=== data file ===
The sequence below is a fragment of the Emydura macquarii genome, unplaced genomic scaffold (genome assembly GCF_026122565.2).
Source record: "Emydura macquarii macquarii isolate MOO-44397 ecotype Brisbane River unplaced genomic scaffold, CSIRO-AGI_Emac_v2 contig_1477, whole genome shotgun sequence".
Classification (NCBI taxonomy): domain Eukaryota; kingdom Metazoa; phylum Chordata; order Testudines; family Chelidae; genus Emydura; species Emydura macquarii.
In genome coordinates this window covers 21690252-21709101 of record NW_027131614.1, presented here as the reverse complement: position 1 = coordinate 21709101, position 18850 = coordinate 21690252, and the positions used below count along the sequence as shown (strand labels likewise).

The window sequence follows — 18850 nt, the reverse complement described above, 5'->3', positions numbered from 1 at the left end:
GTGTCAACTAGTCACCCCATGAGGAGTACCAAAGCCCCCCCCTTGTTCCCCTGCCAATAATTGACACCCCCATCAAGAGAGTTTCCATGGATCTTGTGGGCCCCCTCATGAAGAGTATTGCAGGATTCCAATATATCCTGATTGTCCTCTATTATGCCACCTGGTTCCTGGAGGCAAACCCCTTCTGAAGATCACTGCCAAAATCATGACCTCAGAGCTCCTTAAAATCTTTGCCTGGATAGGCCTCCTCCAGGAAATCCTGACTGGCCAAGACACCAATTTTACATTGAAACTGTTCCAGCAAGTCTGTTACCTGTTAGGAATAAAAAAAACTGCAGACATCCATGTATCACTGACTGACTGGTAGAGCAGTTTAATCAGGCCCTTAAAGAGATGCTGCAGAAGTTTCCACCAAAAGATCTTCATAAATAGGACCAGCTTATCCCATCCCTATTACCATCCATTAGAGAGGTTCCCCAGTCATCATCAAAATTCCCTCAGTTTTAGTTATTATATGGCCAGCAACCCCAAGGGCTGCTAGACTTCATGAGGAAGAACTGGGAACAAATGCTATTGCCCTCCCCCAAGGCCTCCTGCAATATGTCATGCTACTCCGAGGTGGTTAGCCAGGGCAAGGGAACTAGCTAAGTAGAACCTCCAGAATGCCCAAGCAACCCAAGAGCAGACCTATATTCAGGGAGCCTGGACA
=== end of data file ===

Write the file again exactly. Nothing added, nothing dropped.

The sequence below is a fragment of the Emydura macquarii genome, unplaced genomic scaffold (genome assembly GCF_026122565.2).
Source record: "Emydura macquarii macquarii isolate MOO-44397 ecotype Brisbane River unplaced genomic scaffold, CSIRO-AGI_Emac_v2 contig_1477, whole genome shotgun sequence".
Classification (NCBI taxonomy): domain Eukaryota; kingdom Metazoa; phylum Chordata; order Testudines; family Chelidae; genus Emydura; species Emydura macquarii.
In genome coordinates this window covers 21690252-21709101 of record NW_027131614.1, presented here as the reverse complement: position 1 = coordinate 21709101, position 18850 = coordinate 21690252, and the positions used below count along the sequence as shown (strand labels likewise).

The window sequence follows — 18850 nt, the reverse complement described above, 5'->3', positions numbered from 1 at the left end:
GTGTCAACTAGTCACCCCATGAGGAGTACCAAAGCCCCCCCCTTGTTCCCCTGCCAATAATTGACACCCCCATCAAGAGAGTTTCCATGGATCTTGTGGGCCCCCTCATGAAGAGTATTGCAGGATTCCAATATATCCTGATTGTCCTCTATTATGCCACCTGGTTCCTGGAGGCAAACCCCTTCTGAAGATCACTGCCAAAATCATGACCTCAGAGCTCCTTAAAATCTTTGCCTGGATAGGCCTCCTCCAGGAAATCCTGACTGGCCAAGACACCAATTTTACATTGAAACTGTTCCAGCAAGTCTGTTACCTGTTAGGAATAAAAAAAACTGCAGACATCCATGTATCACTGACTGACTGGTAGAGCAGTTTAATCAGGCCCTTAAAGAGATGCTGCAGAAGTTTCCACCAAAAGATCTTCATAAATAGGACCAGCTTATCCCATCCCTATTACCATCCATTAGAGAGGTTCCCCAGTCATCATCAAAATTCCCTCAGTTTTAGTTATTATATGGCCAGCAACCCCAAGGGCTGCTAGACTTCATGAGGAAGAACTGGGAACAAATGCTATTGCCCTCCCCCAAGGCCTCCTGCAATATGTCATGCTACTCCGAGGTGGTTAGCCAGGGCAAGGGAACTAGCTAAGTAGAACCTCCAGAATGCCCAAGCAACCCAAGAGCAGACCTATATTCAGGGAGCCTGGACA